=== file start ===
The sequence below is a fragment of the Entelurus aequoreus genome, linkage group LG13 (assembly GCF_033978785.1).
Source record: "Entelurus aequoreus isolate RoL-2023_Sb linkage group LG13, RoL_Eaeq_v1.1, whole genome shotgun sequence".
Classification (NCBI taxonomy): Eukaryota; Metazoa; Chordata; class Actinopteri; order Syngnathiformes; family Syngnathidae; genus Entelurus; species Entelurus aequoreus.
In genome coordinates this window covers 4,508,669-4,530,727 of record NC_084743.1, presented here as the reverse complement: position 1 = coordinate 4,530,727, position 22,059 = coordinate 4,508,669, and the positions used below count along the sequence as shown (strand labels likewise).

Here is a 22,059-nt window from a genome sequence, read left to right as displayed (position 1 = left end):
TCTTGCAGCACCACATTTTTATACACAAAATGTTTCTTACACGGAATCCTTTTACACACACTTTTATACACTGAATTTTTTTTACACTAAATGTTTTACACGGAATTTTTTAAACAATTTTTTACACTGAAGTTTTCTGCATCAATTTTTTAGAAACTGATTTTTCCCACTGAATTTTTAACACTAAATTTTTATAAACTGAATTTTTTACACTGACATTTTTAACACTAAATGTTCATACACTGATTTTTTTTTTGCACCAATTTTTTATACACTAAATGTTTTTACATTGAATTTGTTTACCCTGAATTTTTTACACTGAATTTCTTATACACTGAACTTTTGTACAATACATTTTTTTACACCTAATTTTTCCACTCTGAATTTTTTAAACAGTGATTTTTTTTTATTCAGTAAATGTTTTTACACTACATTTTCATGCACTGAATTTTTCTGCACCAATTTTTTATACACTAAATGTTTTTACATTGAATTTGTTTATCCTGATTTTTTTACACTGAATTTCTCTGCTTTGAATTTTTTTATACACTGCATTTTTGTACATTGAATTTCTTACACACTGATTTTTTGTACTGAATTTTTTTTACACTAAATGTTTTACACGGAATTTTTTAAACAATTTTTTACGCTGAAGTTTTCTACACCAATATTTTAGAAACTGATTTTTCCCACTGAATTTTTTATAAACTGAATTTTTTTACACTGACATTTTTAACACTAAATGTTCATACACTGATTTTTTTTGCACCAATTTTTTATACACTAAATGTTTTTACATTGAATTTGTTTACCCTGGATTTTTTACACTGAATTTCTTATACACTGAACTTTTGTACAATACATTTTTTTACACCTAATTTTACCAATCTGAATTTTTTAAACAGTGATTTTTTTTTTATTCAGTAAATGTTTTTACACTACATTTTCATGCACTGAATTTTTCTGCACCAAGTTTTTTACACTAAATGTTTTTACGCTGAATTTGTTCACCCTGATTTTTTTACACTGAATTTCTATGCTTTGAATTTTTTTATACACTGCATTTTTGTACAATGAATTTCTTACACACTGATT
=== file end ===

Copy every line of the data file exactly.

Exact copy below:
The sequence below is a fragment of the Entelurus aequoreus genome, linkage group LG13 (assembly GCF_033978785.1).
Source record: "Entelurus aequoreus isolate RoL-2023_Sb linkage group LG13, RoL_Eaeq_v1.1, whole genome shotgun sequence".
Classification (NCBI taxonomy): Eukaryota; Metazoa; Chordata; class Actinopteri; order Syngnathiformes; family Syngnathidae; genus Entelurus; species Entelurus aequoreus.
In genome coordinates this window covers 4,508,669-4,530,727 of record NC_084743.1, presented here as the reverse complement: position 1 = coordinate 4,530,727, position 22,059 = coordinate 4,508,669, and the positions used below count along the sequence as shown (strand labels likewise).

Here is a 22,059-nt window from a genome sequence, read left to right as displayed (position 1 = left end):
TCTTGCAGCACCACATTTTTATACACAAAATGTTTCTTACACGGAATCCTTTTACACACACTTTTATACACTGAATTTTTTTTACACTAAATGTTTTACACGGAATTTTTTAAACAATTTTTTACACTGAAGTTTTCTGCATCAATTTTTTAGAAACTGATTTTTCCCACTGAATTTTTAACACTAAATTTTTATAAACTGAATTTTTTACACTGACATTTTTAACACTAAATGTTCATACACTGATTTTTTTTTTGCACCAATTTTTTATACACTAAATGTTTTTACATTGAATTTGTTTACCCTGAATTTTTTACACTGAATTTCTTATACACTGAACTTTTGTACAATACATTTTTTTACACCTAATTTTTCCACTCTGAATTTTTTAAACAGTGATTTTTTTTTATTCAGTAAATGTTTTTACACTACATTTTCATGCACTGAATTTTTCTGCACCAATTTTTTATACACTAAATGTTTTTACATTGAATTTGTTTATCCTGATTTTTTTACACTGAATTTCTCTGCTTTGAATTTTTTTATACACTGCATTTTTGTACATTGAATTTCTTACACACTGATTTTTTGTACTGAATTTTTTTTACACTAAATGTTTTACACGGAATTTTTTAAACAATTTTTTACGCTGAAGTTTTCTACACCAATATTTTAGAAACTGATTTTTCCCACTGAATTTTTTATAAACTGAATTTTTTTACACTGACATTTTTAACACTAAATGTTCATACACTGATTTTTTTTGCACCAATTTTTTATACACTAAATGTTTTTACATTGAATTTGTTTACCCTGGATTTTTTACACTGAATTTCTTATACACTGAACTTTTGTACAATACATTTTTTTACACCTAATTTTACCAATCTGAATTTTTTAAACAGTGATTTTTTTTTTATTCAGTAAATGTTTTTACACTACATTTTCATGCACTGAATTTTTCTGCACCAAGTTTTTTACACTAAATGTTTTTACGCTGAATTTGTTCACCCTGATTTTTTTACACTGAATTTCTATGCTTTGAATTTTTTTATACACTGCATTTTTGTACAATGAATTTCTTACACACTGATT